dusted / 28 February
Research analyst: buy-side vs sell-side
In the world of finance and investment, there are two broad categories companies tend to fit into: sell-side and buy-side. Understanding the difference between these two is critical as a research analyst because it fundamentally alters the key objective of their analysis.
What are sell-side and buy-side?
Sell-side companies tend to sell advisory or financial services for commision or a fixed fee. They include industries like investment banking, research, or sales and trading. Their main objective is to get as much commission as possible, meaning many deals that are as big as possible. They’re known as ‘sell-side’ because their business is selling ideas and financial advice directly to investors.
Buy-side is different. Buy-side firms take investments from various sources, be them mutual funds, pension funds, trusts, or a company or charitable organisation, then provide research and recommendations to benefit the fund manager (as opposed to all the individual investors). The returns are then shared out to the investors, although they do not have access to the buy/sell strategy used by the analyst.
While the specifics of buy-side analysts’ strategy has to stay under wraps (due to large market movements affecting the price of a security), the general principle is the same. They buy assets at a low price and sell them for a high price.
What is the difference between the two?
Sell-side analysts are the analysts that you would typically hear about when you watch financial news programs. When they talk about “analysts” they are mostly referring to sell-side analysts who provide unbiased opinions based on research on particular securities. Compared to buy-side, sell-side analysts tend to focus on less broad industries. For instance, a buy-side analyst might specialise in the technology industry, while a sell-side analyst would focus on specific sectors, such as software.
There’s also a slightly different skill set required for sell-side, with more emphasis on salesmanship. While both sell-side and buy-side require skills in researching industries, financial modelling, Excel, and research report generation, sell-side analysts also need to be knowledgeable about pitchbook presentations, client relationship management, winning new business, and selling and closing deals.
Meanwhile, a buy-side analyst’s job is a high-pressure one because their decisions define an institution’s return on investment. They need observation skills, research experience, and industry know-how to ensure their decisions are always correct. Often, it’s actually more accurate to say they make sure they don’t make mistakes than ensure they are always correct, as many analysts work with the objective of figuring out what could go wrong with an idea, more than what could go right.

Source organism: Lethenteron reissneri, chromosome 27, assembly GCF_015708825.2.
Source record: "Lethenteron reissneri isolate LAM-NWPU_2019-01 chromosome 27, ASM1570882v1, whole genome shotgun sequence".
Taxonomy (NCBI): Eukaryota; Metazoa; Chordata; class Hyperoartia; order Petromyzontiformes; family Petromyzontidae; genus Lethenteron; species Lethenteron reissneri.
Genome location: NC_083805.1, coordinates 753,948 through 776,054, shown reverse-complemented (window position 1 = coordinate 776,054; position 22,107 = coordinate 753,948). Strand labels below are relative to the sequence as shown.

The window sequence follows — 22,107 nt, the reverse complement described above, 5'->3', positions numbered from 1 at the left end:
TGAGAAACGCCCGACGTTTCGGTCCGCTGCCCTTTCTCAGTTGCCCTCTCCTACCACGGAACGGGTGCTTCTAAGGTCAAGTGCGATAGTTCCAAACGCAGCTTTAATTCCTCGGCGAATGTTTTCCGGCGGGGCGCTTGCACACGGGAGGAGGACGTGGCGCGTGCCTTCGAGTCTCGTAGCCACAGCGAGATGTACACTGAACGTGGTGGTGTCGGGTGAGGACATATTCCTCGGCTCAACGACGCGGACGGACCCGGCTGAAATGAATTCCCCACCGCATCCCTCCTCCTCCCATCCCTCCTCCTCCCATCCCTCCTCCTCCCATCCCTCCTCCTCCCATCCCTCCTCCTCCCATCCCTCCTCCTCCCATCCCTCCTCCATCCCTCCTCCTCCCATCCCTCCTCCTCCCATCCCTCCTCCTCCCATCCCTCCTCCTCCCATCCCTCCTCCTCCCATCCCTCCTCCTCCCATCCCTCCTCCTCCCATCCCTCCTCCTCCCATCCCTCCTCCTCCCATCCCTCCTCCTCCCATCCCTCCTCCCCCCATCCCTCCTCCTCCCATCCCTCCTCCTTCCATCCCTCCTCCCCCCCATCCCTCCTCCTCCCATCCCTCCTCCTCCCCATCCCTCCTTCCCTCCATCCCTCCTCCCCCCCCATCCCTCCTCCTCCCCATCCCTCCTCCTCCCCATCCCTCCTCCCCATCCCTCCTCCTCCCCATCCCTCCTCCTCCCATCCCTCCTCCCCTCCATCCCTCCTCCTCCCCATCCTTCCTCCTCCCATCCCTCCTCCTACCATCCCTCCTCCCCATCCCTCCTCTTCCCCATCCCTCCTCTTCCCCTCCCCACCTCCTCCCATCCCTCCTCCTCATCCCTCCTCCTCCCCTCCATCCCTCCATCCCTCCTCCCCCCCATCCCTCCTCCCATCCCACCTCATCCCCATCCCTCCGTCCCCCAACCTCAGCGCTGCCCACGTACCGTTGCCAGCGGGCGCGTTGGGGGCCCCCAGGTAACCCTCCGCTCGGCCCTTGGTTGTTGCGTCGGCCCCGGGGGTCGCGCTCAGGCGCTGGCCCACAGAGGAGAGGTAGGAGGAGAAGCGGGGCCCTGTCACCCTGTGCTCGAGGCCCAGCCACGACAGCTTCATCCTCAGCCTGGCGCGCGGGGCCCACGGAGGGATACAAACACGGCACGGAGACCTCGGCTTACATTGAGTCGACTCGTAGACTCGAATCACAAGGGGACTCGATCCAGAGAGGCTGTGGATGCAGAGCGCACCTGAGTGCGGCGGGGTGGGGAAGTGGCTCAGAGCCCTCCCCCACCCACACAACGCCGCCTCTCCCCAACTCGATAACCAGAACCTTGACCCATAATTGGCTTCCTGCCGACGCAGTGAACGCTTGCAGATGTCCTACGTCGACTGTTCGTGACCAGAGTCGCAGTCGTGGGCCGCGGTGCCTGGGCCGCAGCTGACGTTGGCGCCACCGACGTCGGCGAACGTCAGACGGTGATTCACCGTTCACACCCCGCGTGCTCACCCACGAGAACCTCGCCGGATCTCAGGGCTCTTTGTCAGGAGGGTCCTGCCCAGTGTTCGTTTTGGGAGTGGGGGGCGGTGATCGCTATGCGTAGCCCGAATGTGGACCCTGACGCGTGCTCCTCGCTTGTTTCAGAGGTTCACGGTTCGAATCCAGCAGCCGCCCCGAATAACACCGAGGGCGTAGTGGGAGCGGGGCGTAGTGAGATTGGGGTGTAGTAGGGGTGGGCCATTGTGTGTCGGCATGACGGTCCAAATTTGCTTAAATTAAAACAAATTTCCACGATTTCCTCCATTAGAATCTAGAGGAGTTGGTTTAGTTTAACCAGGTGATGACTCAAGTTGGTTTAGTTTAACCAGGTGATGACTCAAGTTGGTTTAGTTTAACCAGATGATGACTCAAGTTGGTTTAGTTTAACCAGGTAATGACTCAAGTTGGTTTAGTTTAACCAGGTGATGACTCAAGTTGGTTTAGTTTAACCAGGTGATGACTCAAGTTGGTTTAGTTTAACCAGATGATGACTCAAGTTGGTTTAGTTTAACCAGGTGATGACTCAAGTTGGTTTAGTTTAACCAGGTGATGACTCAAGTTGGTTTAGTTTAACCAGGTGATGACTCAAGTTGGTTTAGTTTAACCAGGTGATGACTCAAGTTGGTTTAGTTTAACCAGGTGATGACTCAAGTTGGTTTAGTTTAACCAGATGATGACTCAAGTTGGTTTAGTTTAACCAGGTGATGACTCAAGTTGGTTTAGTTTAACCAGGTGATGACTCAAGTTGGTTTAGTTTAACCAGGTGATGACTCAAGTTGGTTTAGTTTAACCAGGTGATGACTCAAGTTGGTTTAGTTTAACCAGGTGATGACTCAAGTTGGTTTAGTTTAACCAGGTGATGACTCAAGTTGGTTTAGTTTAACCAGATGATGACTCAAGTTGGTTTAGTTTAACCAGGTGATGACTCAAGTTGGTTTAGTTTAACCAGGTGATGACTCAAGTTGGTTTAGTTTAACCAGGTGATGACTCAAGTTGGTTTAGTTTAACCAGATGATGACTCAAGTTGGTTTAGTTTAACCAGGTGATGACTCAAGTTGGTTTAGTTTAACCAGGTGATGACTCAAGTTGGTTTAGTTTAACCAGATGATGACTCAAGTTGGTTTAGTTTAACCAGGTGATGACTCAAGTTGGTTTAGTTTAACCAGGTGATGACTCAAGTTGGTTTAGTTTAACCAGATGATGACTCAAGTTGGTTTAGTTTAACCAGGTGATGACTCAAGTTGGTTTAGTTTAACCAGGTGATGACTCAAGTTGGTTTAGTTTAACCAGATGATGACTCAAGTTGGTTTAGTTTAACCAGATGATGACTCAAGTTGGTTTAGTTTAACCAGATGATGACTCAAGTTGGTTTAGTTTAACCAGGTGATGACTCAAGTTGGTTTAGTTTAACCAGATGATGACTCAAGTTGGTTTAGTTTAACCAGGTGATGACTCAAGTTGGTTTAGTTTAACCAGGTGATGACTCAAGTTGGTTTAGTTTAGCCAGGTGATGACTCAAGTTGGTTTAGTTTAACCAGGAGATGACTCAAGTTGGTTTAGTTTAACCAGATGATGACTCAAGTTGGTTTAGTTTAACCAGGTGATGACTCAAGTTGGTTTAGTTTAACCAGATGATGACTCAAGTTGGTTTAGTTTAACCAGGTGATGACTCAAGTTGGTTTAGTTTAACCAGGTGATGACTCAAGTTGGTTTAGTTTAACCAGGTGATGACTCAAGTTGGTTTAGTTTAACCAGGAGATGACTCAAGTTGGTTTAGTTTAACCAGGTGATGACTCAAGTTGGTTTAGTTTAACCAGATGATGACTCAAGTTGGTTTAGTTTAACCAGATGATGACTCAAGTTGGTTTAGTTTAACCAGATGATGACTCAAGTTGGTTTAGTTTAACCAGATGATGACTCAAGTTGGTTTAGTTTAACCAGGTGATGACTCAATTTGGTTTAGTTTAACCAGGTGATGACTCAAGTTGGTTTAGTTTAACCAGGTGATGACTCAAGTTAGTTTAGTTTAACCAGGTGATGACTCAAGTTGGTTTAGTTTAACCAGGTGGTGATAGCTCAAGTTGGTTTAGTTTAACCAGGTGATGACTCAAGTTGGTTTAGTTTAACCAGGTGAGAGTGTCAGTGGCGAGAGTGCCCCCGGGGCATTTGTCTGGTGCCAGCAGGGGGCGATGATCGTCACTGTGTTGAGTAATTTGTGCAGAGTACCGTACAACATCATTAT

Buy-side analysts use data that they source either from their own research or sell-side analysts to gain a realistic, objective perspective of the market. The day-to-day responsibilities include collecting information from every source, such as news feeds, building models, and generally deepening their understanding of their specific area of responsibility. Anything that can help an analyst make the best, most informed stock/investment recommendations, it’s their job to know it.
There are a lot of similarities between buy-side and sell-side, both of whom have to stay well-informed through perseverance and hard work. But while sell-side analysts tend to focus on collecting data, buy-side analysts spend more of their time scrutinising the sell-side analytics for the most useful intelligence (although the best buy-side analysts access third-party data and source their own information).
Which is right for you?
There is no right answer for which type of analyst is better – they both appeal to different skill sets. However, a noticeable trend over the last 12-18 months has been the number of sell-side analyst moving to buy-side. This can be attributed to the increased uncertainty in investment banks and sell-side research firms due to MiFID II. As a result, a large number of sell-side analyst have been interested in making the transition to the buy side. If you are currently working in sell-side and wish to move to buy-side, be sure your expectations are realistic. For instance, you won’t necessarily receive an immediate bump in pay; buy-side analysts tend to earn less, although earnings usually increase more rapidly.
If you think of yourself as a salesperson or marketer, then sell-side is more appropriate for you. However, if your ambition is to be a great stock picker, then a buy-side position should be right up your alley. Consider your skill sets, figure out where your job satisfaction comes from, and then you should be able to work out what works best for you
If you’d like to know more about buy-side or sell-side analytics jobs, feel free to get in touch via our contact page. The next rung on your career ladder could be closer than you think.